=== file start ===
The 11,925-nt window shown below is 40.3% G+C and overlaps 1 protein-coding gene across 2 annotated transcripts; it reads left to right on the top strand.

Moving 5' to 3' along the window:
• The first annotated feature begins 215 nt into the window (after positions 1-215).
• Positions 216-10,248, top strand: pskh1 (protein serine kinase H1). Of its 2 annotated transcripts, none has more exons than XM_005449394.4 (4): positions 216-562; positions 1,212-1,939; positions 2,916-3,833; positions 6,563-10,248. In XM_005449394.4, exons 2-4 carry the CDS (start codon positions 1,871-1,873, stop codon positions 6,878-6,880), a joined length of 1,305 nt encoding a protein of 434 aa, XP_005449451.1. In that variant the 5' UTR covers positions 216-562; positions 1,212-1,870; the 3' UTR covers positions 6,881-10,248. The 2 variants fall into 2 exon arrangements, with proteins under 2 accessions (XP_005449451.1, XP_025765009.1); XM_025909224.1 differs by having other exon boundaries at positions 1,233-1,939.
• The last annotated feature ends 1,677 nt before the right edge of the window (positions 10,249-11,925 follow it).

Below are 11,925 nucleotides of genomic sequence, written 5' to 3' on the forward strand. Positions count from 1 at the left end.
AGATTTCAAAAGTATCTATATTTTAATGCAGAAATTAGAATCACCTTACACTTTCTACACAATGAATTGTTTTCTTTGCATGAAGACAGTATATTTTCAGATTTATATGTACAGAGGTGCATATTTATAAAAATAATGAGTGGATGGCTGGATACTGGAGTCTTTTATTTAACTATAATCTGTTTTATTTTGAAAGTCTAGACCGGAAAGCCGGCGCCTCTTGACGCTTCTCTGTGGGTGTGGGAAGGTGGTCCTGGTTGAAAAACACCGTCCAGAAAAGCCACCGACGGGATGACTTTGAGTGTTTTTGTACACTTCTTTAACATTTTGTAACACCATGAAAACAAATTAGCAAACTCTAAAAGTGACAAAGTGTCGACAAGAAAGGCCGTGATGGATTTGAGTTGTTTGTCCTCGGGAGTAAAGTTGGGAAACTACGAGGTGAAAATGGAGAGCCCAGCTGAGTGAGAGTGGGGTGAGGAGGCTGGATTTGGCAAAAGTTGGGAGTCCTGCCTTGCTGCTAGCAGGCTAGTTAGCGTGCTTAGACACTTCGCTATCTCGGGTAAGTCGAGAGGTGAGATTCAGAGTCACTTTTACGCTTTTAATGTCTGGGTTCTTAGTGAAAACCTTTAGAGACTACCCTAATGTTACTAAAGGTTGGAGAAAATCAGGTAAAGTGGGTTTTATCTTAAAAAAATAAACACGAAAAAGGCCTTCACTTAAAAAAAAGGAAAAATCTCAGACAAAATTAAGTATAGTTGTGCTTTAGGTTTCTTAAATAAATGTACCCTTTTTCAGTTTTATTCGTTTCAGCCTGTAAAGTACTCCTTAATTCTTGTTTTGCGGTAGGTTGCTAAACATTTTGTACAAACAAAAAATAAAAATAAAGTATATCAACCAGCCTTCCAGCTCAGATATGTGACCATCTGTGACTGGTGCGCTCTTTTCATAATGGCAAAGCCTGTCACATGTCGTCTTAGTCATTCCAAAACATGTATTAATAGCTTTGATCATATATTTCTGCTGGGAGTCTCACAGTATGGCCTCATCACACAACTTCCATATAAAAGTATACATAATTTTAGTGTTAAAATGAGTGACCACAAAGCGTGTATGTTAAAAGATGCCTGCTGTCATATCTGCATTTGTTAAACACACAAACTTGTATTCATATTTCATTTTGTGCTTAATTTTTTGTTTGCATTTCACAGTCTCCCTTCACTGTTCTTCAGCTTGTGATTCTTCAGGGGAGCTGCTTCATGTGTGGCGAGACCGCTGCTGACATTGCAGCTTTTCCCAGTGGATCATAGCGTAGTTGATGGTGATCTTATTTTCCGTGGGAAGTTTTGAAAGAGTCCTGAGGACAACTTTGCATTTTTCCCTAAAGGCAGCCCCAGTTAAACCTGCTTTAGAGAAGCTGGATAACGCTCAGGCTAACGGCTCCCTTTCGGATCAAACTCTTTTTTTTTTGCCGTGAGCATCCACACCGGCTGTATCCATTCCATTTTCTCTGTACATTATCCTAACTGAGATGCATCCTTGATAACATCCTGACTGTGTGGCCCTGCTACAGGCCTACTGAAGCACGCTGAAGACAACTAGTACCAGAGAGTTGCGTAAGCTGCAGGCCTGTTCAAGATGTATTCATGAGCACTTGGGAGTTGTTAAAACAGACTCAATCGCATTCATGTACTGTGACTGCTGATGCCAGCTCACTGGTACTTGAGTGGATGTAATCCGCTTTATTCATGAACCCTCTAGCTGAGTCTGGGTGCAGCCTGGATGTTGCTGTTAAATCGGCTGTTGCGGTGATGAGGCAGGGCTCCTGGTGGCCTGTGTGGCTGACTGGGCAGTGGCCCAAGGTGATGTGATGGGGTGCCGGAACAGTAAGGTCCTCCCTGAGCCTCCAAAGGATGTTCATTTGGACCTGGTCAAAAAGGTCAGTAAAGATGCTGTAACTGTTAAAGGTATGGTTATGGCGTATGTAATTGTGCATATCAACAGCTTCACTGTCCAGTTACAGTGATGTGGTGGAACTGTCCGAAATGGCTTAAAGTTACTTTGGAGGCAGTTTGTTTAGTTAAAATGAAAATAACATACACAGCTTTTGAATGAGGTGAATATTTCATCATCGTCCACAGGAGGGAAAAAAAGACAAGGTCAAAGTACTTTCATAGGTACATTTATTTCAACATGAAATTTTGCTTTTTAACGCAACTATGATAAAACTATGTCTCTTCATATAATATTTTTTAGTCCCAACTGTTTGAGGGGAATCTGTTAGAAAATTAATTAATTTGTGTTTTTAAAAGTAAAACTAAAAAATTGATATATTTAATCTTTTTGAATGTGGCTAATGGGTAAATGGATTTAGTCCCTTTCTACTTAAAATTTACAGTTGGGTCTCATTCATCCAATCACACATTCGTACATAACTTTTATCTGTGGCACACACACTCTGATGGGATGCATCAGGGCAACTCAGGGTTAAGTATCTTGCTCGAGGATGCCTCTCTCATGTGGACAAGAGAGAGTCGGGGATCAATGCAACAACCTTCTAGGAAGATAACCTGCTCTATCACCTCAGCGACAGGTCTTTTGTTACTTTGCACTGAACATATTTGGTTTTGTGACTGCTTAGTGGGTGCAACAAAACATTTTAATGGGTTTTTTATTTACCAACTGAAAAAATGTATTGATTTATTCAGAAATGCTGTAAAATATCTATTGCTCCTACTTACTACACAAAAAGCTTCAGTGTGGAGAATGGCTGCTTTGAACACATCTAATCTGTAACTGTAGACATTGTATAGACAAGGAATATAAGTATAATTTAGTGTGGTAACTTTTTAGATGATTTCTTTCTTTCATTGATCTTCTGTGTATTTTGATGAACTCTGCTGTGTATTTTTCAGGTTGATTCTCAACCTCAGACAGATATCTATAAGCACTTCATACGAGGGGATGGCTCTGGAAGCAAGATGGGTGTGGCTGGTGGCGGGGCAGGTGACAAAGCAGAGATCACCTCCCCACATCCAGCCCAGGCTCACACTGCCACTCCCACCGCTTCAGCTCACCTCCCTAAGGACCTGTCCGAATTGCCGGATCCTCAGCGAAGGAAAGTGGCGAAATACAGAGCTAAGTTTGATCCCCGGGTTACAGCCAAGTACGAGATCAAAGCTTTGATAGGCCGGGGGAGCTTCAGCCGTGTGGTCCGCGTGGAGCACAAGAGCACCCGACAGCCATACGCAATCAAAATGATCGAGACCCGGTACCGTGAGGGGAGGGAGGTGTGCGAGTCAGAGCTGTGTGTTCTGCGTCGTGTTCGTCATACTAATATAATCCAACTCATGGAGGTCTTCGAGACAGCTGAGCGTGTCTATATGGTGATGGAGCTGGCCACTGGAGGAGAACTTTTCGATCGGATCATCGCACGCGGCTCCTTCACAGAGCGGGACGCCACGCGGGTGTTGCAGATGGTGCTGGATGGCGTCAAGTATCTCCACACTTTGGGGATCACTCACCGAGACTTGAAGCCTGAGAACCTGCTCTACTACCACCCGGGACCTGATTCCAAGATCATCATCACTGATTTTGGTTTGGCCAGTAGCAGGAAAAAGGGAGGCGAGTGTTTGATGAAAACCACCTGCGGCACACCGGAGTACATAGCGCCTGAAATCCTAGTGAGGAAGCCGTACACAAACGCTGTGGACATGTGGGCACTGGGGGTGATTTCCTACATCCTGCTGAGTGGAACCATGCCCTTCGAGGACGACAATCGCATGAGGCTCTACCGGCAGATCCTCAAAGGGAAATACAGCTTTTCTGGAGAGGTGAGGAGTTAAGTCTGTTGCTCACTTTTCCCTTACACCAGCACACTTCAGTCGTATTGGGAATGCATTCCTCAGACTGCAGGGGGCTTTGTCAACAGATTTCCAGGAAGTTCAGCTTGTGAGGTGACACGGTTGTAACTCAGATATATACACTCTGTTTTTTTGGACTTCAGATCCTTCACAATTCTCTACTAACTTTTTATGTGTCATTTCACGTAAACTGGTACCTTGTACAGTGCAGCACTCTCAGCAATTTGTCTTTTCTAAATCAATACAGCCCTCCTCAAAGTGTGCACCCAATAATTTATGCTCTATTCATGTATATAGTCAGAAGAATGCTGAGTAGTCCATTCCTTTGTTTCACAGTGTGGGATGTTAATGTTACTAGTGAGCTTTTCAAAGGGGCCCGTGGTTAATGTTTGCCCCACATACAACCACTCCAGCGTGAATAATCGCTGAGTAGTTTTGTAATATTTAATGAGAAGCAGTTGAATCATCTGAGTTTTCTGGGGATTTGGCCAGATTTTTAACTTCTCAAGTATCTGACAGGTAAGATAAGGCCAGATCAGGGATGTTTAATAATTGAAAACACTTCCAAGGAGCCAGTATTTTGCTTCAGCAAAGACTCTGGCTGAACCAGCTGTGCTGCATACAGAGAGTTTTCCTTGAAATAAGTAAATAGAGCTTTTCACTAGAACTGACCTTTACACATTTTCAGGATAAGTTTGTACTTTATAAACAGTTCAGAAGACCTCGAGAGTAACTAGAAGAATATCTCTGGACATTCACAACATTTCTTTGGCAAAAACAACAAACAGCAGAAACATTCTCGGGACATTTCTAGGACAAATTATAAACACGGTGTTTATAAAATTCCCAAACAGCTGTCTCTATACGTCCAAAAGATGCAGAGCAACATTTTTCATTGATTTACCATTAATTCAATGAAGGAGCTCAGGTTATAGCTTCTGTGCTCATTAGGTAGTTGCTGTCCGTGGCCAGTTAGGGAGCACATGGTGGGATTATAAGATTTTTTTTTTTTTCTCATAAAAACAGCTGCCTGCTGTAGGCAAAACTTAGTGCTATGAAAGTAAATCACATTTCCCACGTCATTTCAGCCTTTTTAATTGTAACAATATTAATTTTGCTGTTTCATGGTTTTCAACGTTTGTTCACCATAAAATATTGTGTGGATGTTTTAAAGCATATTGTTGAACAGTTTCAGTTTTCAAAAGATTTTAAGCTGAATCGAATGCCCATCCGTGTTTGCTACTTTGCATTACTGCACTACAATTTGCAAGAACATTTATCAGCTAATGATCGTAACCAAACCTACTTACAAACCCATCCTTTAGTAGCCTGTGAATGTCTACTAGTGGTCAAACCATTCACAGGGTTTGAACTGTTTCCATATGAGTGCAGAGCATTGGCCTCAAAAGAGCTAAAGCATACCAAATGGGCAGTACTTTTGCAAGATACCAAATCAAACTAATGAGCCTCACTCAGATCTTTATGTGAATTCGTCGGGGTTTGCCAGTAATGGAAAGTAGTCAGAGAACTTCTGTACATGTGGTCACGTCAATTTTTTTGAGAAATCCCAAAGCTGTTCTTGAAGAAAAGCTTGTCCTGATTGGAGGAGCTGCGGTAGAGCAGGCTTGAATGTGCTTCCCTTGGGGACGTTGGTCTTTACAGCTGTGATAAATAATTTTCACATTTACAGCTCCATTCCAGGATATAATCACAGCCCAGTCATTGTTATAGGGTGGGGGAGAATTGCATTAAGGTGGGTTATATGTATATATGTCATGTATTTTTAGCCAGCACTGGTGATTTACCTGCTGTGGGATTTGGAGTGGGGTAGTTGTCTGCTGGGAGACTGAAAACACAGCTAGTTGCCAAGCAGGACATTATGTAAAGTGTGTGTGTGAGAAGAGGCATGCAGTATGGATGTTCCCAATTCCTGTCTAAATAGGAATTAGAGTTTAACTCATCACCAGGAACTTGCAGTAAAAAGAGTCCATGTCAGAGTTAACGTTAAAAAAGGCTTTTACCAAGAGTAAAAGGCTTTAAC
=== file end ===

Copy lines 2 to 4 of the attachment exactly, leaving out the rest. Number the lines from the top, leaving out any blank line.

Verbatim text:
Moving 5' to 3' along the window:
• The first annotated feature begins 215 nt into the window (after positions 1-215).
• Positions 216-10,248, top strand: pskh1 (protein serine kinase H1). Of its 2 annotated transcripts, none has more exons than XM_005449394.4 (4): positions 216-562; positions 1,212-1,939; positions 2,916-3,833; positions 6,563-10,248. In XM_005449394.4, exons 2-4 carry the CDS (start codon positions 1,871-1,873, stop codon positions 6,878-6,880), a joined length of 1,305 nt encoding a protein of 434 aa, XP_005449451.1. In that variant the 5' UTR covers positions 216-562; positions 1,212-1,870; the 3' UTR covers positions 6,881-10,248. The 2 variants fall into 2 exon arrangements, with proteins under 2 accessions (XP_005449451.1, XP_025765009.1); XM_025909224.1 differs by having other exon boundaries at positions 1,233-1,939.